Steep Slide in Equities as Covid-19 Virus Spreads Beyond China in Unidentifiable Ways

February 24, 2020

Reported coronavirus cases and deaths jumped over the weekend in three disparate countries (South Korea, Italy and Iran). Not only are these place far apart in distance, but scientists have been in many instances unable to connect the exact source of exposure outside of China. It’s been difficult to separate fact from fiction as all sorts of alleged counts have been mentioned. Worldwide, the case number exceeds 75k, and deaths appear to be avove 2600.

Stock markets in Europe currently show losses today of 3.0% or more in most cases and 4.6% in Italy. Asian market declines were led by South Korea (3.9%), 2.5% in the Philippines, 2.0% in India, and 1.8% in Hong Kong. Japanese markets were closed in observance of Emperor Naruhito’s birthday.

Brazil is closed for the Carnival festival.

The flight to safety saw the price of gold climb 2.0% to more than $1,680 per ounce and 10-year sovereign debt yields drop 5 basis points in Germany, 4 bps in the U.K. and Italy, and 3 bps in Switzerland. West Texas Intermediate crude oil sank 3.9%, as Iran has been hit particularly hard by the virus.

The dollar remains well-bid, with overnight gains of 1.4% against the peso, 0.5% versus sterling, 0.4% relative to the Aussie dollar and kiwi, 0.3% vis-a-vis the euro and 0.2% against the loonie and Swiss franc. The yen bucked this pattern with a 0.2% upturn.

Another development over the weekend that’s being watched is Vermont Senator Sanders’ huge victory in Vermont where he capture almost 50% of support compared to¬† under 20% for each of his opponents. Since the Russians want Sanders to be the Democratic Party standard-bearer and their intelligence on U.S. political matters seems to be the best around, it’s fair to conclude that Trump’s reelection prospects are maximized in Sanders gets the nomination.

The February German business climate index compiled by the IFO Economic Institute edged 0.1 point higher to a 2-month high in February of 96.1, which would be consistent with first-quarter economic growth in Germany of 0.2%. Expectations also rose to a 2-month high, while current conditions dipped to a 2-month low. The subindex for manufacturing accounted for the improvement with an 8-month high. Subindices for services, trade, and construction were each lower in February than January. All in all, nevertheless, the coronavirus score impacted the February data less than analysts were expecting.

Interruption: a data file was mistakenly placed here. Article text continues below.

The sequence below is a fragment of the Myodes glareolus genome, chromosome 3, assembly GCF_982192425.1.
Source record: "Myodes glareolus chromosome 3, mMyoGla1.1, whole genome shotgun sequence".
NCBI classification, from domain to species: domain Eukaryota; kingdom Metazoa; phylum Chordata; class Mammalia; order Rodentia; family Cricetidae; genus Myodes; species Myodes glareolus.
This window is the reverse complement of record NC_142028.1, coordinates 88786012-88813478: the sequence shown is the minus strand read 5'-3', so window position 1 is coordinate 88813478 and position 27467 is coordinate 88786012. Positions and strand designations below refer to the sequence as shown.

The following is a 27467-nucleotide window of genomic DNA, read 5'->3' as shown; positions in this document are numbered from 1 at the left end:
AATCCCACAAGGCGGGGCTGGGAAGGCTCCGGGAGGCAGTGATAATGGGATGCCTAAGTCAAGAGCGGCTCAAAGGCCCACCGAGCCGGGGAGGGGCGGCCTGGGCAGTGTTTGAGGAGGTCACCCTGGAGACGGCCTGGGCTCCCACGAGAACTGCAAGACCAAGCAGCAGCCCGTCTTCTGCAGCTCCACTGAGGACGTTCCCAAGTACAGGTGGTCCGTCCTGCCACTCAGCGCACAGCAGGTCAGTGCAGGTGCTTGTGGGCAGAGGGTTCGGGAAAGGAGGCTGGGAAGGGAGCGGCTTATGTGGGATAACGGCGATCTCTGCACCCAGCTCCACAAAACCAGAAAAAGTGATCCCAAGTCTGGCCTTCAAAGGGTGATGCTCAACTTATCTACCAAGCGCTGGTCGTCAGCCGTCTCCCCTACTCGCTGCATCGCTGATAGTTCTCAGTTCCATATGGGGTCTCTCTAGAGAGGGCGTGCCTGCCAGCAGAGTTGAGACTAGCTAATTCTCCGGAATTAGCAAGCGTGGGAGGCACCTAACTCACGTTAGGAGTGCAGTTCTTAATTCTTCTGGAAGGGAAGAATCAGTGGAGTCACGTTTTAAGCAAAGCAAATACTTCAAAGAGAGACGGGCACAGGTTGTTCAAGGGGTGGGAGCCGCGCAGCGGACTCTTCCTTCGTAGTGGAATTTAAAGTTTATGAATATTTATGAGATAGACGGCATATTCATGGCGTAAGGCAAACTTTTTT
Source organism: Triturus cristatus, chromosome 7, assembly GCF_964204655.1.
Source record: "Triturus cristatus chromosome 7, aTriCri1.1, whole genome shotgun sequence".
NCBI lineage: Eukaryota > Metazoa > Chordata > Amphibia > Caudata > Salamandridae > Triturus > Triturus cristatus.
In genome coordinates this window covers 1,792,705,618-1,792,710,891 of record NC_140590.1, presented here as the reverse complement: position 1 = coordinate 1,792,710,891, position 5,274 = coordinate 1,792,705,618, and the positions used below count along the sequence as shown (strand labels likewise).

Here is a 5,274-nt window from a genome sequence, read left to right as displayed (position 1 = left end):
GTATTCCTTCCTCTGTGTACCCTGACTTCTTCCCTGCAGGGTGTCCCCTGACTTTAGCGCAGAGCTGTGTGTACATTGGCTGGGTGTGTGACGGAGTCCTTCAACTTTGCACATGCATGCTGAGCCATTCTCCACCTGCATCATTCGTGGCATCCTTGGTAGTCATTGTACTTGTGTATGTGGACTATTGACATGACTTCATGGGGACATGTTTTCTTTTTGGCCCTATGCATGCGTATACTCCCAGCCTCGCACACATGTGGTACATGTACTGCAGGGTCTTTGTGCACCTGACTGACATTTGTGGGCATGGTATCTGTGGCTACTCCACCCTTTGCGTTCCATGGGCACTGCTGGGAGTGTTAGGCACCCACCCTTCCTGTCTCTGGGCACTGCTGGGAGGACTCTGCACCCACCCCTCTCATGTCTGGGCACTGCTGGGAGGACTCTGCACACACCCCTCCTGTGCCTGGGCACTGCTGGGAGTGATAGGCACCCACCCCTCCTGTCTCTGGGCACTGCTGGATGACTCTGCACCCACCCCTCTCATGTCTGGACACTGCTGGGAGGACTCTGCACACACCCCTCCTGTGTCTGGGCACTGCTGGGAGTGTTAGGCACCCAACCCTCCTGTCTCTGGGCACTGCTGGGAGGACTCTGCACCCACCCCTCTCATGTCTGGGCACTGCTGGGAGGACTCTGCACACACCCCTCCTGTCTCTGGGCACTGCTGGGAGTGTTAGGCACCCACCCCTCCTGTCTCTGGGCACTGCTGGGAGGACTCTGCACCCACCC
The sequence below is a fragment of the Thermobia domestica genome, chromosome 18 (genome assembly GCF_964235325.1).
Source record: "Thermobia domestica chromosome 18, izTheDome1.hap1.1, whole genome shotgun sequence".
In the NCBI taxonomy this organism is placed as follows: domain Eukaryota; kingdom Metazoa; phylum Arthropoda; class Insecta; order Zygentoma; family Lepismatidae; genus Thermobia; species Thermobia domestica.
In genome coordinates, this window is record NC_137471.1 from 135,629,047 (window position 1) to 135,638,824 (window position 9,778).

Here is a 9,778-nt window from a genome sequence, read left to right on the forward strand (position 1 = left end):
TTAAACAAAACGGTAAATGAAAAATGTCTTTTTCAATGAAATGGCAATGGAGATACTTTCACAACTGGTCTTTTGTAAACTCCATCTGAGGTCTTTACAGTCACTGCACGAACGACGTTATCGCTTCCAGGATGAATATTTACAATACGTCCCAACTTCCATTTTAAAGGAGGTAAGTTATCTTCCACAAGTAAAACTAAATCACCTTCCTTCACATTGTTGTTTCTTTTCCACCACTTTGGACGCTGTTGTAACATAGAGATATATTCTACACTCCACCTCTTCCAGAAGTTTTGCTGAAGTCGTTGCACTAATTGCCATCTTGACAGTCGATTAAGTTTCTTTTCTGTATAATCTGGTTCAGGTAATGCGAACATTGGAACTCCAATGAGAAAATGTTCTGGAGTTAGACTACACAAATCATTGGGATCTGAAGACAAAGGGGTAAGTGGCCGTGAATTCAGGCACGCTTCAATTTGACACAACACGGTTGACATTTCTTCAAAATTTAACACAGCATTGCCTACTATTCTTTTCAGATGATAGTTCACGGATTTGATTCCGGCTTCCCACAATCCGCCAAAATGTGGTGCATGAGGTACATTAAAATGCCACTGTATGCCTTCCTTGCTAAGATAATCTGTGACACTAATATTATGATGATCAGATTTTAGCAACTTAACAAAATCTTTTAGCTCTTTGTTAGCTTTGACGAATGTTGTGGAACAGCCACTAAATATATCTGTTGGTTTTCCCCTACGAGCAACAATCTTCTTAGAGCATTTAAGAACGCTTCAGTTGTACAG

Consumer confidence in the Czech Republic dropped to a 65-month low in February, and business sentiment there was at a 6-year low. Czech PPI inflation more than doubled between November and January to a 7-month high of 2.4%.

Danish retail sales in January rose 0.5% on month and recorded the biggest on-year advance (2.7%) in a half year.

Turkish manufacturing sector confidence improved 2.8 index points in February to a 21-month high.

New Zealand retail sales volume rose 0.7% last quarter, but their year-on-year rate of increase slowed to 3.3% from 4.5% in the previous quarter.

Consumer prices in Singapore dipped 0.2% last month and matched December 7-month high with an on-year advance of 0.8%. However, core inflation was just 0.3%, a 4-year low. The 2019 current account surplus of Singapore was SGD 86.13 billion, just 0.4% smaller than in 2018.

Malaysia’s index of leading economic indicators posted a second straight decline in December and the largest drop in seven months.

Bank Indonesia, which had cut its key interest rate last Thursday, had to intervene today in foreign exchange markets to support its currency.

The Chicago Fed National Activity index rose 0.26 points to -0.25 but printed below zero for the fourth time in five months. Still ahead: release of the February Dallas Fed manufacturing index.

Copyright 2020, Larry Greenberg. All rights reserved. No secondary distribution without express permission.

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